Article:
This means 1+2 is a call to method called ‘+’ and its passed 2 as argument. Its same as (1).+(2)

scala> 1+2
res0: Int = 3

scala> (1).+(2)
res1: Int = 3

Similarly, when used on left side of ‘=’, parenthesis are replaced by a call to update method as in greetScala(0) = "Hi " is equivalent to greetScala.update(0, "Hi ")

Note: Everything in Scala, from arrays to expressions are objects with methods.

Initialize an array without specifying datatype:

val numNames = Array("zero", "one", "two")

This is similar to calling Array.apply(“zero”,”one”,”two”). We can assume apply to be a static function in Array class.

2. Using Lists:

List are immutable elements as in functional programming languages Lisp, Scheme etc. It means once created list elements do not change. It is similar to String class in Java.

scala> val oneTwo=List(1,2)
oneTwo: List[Int] = List(1, 2)

scala> val numStr=List(1,"str")
numStr: List[Any] = List(1, str)

List has a method ‘:::‘ for list concatenation. As it is a method, it can also be used with dot operator as mentioned previously (a catch here, explained after :: operator) and explained in example below:

scala> val concatenated = oneTwo ::: numStr
concatenated: List[Any] = List(1, 2, 1, str)

scala> println(concatenated)
List(1, 2, 1, str)

scala> val con2=(oneTwo).:::(numStr)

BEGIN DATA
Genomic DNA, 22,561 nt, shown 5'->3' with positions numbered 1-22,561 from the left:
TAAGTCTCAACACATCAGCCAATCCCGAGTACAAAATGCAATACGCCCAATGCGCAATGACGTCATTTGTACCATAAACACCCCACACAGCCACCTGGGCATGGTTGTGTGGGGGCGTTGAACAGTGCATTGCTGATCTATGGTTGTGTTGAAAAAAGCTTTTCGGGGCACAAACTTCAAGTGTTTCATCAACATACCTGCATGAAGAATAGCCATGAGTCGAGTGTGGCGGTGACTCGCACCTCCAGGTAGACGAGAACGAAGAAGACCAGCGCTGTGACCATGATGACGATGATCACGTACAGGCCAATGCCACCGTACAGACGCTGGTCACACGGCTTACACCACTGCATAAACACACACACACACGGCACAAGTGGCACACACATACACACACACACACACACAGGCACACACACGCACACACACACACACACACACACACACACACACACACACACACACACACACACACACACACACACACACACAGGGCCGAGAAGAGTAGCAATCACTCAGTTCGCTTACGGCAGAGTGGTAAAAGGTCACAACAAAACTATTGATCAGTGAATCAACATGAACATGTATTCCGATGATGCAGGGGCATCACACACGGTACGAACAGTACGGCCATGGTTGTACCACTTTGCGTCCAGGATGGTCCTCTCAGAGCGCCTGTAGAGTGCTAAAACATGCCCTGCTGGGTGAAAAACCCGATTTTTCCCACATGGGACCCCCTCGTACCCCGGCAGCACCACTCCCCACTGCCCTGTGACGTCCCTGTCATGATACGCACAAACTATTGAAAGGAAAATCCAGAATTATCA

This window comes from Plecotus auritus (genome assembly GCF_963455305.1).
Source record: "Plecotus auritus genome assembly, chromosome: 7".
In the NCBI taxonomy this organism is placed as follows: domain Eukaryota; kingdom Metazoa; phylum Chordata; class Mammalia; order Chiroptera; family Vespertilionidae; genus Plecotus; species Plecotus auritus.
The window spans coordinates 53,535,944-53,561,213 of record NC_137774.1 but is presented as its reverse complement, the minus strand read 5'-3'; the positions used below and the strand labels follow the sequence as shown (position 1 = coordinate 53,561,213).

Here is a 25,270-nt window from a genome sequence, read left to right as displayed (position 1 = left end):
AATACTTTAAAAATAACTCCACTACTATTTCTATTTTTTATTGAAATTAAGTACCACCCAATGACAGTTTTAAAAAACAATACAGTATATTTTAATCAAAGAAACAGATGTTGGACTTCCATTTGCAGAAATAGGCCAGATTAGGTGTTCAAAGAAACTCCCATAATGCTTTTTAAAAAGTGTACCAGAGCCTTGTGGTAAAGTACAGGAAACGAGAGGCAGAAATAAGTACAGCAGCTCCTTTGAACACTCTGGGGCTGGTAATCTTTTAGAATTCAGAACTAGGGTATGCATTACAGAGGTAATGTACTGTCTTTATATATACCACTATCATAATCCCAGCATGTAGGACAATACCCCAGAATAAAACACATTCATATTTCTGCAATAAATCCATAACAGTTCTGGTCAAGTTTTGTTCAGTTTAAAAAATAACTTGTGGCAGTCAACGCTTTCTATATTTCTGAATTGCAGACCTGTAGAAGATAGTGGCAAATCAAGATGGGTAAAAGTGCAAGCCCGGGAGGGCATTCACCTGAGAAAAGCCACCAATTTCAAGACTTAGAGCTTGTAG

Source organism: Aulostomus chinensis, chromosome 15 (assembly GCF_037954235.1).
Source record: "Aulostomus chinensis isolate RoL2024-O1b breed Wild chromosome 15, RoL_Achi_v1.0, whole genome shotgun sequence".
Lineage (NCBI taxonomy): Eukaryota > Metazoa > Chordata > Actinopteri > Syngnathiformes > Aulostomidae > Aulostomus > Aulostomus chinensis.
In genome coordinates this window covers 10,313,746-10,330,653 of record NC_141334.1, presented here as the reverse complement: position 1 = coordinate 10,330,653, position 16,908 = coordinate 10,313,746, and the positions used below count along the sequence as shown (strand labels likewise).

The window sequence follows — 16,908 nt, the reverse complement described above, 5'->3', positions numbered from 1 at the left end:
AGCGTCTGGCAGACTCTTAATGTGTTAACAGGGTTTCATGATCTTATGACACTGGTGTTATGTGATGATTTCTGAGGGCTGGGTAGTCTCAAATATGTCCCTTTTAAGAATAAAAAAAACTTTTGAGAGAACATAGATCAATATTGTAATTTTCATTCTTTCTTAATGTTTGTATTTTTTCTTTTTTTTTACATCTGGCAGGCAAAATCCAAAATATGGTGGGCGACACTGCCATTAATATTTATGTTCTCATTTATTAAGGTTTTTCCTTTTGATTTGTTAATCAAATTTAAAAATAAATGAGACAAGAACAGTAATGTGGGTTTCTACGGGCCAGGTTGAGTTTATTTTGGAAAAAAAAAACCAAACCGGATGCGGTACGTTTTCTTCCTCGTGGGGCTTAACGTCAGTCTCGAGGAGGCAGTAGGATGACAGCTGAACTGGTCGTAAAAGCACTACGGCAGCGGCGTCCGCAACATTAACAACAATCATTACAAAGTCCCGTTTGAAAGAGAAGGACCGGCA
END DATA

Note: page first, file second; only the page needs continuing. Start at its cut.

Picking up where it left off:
con2: List[Any] = List(1, str, 1, 2)

Original List oneTwo is not mutated.

scala> println(oneTwo)
List(1, 2)

Another operator on list is ‘::‘ which has exactly the same purpose as ‘cons’ in Scheme, if you are familiar with it. It considers the left element as the first element of the new list appended by the list on the right side of the operator.

scala> val newList = 0 :: oneTwo
newList: List[Int] = List(0, 1, 2)

scala> val nestedList = oneTwo :: numStr
nestedList: List[Any] = List(List(1, 2), 1, str)

scala> oneTwo.::(numStr)
res2: List[Any] = List(List(1, str), 1, 2)

The output of oneTwo :: numStr should be same as oneTwo.::(numStr) as per our understanding so far. But, we see something else here. In Scala, when a method name ends with a ‘:’, the calling object is on the right side and the passed object in the one on left. This means oneTwo :: numStr is equivalent to numStr.::(oneTwo).

‘Nil’ or List() is used to specify empty list which is equivalent of ‘() or empty in Scheme. To create a list 1,2,3 in Scheme, one can write (cons 1 (cons 2 (cons 3 ‘()))). Similarly, in Scala, you can write

scala> val oneTwoThree = 1 :: 2 :: 3 :: Nil
oneTwoThree: List[Int] = List(1, 2, 3)

This is just an introduction to list. There are many more list operations supported by Scala.

3. Using Tuples:

Tuple is a combination of multiple values of any data type similar to ‘pair’ in C++ STL but not limited to 2 values. In Java, you need to create a class of 2 variables to return multiple values from a method, but it can be done using tuples in Scala.

Tuples are immutable like List.

scala> val pair = (1, "Hi", 4.5)
pair: (Int, java.lang.String) = (1,Hi,4.5)

scala> println(pair._1)
1

scala> println(pair._2)
Hi

scala> println(pair._3)
4.5

First element is referred by _1 element and second one by _2 and so on.

Further exploration of language in next posts.